Bushbuck ecology and management at Shongweni Dam and Game Reserve.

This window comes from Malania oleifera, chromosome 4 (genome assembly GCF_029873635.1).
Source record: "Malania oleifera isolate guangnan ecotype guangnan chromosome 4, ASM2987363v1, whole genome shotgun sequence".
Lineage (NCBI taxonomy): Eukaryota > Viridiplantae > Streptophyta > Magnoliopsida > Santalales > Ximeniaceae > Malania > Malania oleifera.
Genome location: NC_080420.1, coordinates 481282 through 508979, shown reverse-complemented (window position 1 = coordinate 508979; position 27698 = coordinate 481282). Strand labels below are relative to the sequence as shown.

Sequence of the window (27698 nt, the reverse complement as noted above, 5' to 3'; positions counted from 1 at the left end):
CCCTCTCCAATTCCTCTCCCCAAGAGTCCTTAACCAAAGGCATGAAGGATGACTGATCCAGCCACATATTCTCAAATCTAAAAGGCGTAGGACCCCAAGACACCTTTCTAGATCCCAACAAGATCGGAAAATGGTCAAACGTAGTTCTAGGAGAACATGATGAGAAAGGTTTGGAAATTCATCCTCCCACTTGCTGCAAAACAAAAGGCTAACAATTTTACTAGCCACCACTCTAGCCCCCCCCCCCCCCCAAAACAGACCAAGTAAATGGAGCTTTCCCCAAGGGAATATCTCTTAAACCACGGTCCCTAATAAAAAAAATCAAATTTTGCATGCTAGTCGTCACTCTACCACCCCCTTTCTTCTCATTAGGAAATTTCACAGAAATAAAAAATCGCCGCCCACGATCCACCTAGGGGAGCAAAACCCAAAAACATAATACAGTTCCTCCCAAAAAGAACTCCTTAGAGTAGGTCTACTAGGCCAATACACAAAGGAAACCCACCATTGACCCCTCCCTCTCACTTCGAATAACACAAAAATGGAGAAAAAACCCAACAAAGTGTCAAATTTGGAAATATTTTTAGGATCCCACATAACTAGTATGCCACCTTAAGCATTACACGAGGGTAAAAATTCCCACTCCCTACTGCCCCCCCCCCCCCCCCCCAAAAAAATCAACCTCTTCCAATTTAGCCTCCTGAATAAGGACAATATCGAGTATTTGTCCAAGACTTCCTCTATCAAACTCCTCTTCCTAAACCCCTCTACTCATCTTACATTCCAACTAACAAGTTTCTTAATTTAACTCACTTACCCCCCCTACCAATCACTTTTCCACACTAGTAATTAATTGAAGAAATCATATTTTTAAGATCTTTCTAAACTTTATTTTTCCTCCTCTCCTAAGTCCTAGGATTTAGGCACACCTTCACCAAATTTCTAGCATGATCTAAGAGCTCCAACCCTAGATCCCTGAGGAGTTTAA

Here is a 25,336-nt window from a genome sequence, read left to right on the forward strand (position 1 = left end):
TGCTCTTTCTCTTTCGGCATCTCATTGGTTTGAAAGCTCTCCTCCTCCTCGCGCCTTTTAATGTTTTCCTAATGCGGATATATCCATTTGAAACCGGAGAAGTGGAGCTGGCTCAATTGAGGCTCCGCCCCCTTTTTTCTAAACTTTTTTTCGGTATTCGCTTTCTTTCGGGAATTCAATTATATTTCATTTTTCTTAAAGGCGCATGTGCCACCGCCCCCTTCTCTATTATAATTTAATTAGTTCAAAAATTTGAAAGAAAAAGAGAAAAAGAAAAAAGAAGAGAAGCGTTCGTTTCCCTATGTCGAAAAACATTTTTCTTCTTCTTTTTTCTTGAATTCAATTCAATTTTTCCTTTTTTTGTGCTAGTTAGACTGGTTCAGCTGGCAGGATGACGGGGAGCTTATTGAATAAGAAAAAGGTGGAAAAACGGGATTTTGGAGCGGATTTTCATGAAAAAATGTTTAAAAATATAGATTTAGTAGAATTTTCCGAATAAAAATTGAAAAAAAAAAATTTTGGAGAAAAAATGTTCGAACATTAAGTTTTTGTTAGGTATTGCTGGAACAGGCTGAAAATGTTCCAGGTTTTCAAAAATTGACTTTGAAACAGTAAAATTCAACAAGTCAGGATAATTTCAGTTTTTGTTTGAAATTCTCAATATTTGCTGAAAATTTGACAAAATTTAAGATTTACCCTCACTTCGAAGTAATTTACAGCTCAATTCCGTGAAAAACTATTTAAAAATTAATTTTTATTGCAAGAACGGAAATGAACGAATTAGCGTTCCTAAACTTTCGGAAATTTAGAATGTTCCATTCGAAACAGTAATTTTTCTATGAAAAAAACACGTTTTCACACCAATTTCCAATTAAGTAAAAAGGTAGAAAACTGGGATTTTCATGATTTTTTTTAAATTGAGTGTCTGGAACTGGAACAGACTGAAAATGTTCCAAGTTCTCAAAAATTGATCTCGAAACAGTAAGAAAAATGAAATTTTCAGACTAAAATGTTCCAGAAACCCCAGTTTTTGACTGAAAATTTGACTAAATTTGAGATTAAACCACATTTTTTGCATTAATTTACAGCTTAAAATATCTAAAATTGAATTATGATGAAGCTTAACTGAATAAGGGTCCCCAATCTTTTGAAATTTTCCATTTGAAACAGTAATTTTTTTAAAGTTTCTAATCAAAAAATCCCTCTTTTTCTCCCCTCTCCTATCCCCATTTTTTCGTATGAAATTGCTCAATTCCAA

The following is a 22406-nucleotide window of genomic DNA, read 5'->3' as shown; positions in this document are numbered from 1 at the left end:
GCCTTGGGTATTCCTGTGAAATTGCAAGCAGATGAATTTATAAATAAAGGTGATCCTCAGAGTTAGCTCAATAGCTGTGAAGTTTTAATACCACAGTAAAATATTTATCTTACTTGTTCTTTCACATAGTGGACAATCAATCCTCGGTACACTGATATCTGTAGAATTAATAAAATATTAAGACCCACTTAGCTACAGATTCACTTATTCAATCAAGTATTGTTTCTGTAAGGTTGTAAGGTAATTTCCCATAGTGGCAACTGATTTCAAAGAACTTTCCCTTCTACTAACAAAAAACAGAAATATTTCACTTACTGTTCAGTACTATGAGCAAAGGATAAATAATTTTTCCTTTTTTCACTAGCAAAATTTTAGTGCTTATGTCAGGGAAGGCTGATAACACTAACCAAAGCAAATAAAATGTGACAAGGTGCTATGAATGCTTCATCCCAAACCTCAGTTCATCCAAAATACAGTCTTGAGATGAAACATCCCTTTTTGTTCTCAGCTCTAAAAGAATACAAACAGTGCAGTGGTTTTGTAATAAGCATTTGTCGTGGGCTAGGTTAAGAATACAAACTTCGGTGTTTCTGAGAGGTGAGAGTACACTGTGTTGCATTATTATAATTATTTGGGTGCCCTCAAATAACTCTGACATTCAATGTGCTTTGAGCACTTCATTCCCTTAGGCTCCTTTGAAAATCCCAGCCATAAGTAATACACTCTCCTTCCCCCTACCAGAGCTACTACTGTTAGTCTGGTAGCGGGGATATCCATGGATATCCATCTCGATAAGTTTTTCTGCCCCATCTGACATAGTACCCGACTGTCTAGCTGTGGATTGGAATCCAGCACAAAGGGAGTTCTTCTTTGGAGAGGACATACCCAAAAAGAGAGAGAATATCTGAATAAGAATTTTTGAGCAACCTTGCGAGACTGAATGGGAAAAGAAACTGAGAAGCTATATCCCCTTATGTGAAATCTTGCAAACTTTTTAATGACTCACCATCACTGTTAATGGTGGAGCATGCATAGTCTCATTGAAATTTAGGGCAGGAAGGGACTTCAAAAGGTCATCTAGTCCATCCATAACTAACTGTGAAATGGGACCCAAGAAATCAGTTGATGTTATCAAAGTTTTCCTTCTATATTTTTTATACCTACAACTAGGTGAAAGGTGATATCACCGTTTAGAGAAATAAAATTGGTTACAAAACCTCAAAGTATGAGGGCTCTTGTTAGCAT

Msinsi Holdings (Pty) Ltd are considering the introduction of nyala to Shongweni Dam and Game Reserve in KZN. This reserve has a naturally resident population of bushbuck and is located beyond the natural distribution of nyala. Concerns for competition between these two species causing declines in bushbuck numbers elsewhere prompted the present study. The main aim of the present study was to determine some aspects of the ecology of bushbuck within the reserve to assist with decision-making regarding the introduction of nyala and species specific-management of bushbuck at the study site. Bushbuck home range and habitat utilisation was investigated with the aid of radio telemetry and Geographical Information Systems. Estimates of total home range size for males using minimum convex polygons (MCPs) and fixed kernels (FKs) were 33.9 ha and 32.1 ha respectively. Estimates of total home range size for females using MCPs and FKs were 12.0 ha and 13.5 ha respectively. A significant difference between total home range size for gender (male and female) was found but there was no significant difference for age (adult and subadult). Bushbuck typically utilised one core area within their home ranges in which 50 % of their time was spent in approximately 17 % and 11.7 % of their total home range for males and females respectively. A substantial overlap in total home range and core areas between animals was found. Bushbuck showed preference for short thickets and avoidance of low closed grasslands. High reedbeds were utilised in proportion to their availability and tallwoodlands were not utilised by the study animals, but were observed to be utilised by other non radio-collared bushbuck. Habitat preference was a consequence of favourable cover being provided by the structure of the vegetation and the occurrence of favourable foraging species. Bushbuck utilisation of topographical aspect was largely determined by the vegetation type that occurred on the respective slopes. Estimations of bushbuck density and abundance were made using sighting efforts, drive counts, and mark-resightings. Sighting efforts using distance sampling during spring were found to be the most effective in terms of accuracy and man-hour costs, however, these were still not considered to be precise estimations of the total bushbuck population at SDGR, but would be useful for monitoring population trends as a result of the high repeatability and simplicity of the method. Sex, age ratios and nocturnal activity were determined using field classification. The field classification method of age and sex ratio determination used during the present study was found to be very subjective and was therefore suggested to have produced ratios which may be largely biased towards the female component of the population. This in turn also effected the determination of social organization and was evident when compared to previous studies. Bushbuck activity determined from radio telemetry and sighting efforts produced results that corresponded with all previous studies, showing bushbuck to be largely nocturnal, moving much larger distances at night than during the day, and spending most of their time walking and feeding at night. The status and management of synoptic bushbuck and nyala in KwaZulu-Natal was also investigated by means of a questionnaire survey. From the opinions of landowners and reserve managers, the status of bushbuck sharing a sympatric relationship with nyala in KwaZulu-Natal (KZN) appeared to be stable to declining, whereas nyala status was increasing. This trend was suggested to be a result of competition for resources between the two species. Northern KZN recorded a higher frequency of this trend (57.7%, n = 26) compared to the Midlands (35.7%, n = 14), as did Ezemvelo KZN Wildlife Reserves (85.7%, n = 7) compared to privately owned properties (42.4%, n = 33). Very little species-specific management for nyala and bushbuck occurred in reserves that participated in the present survey.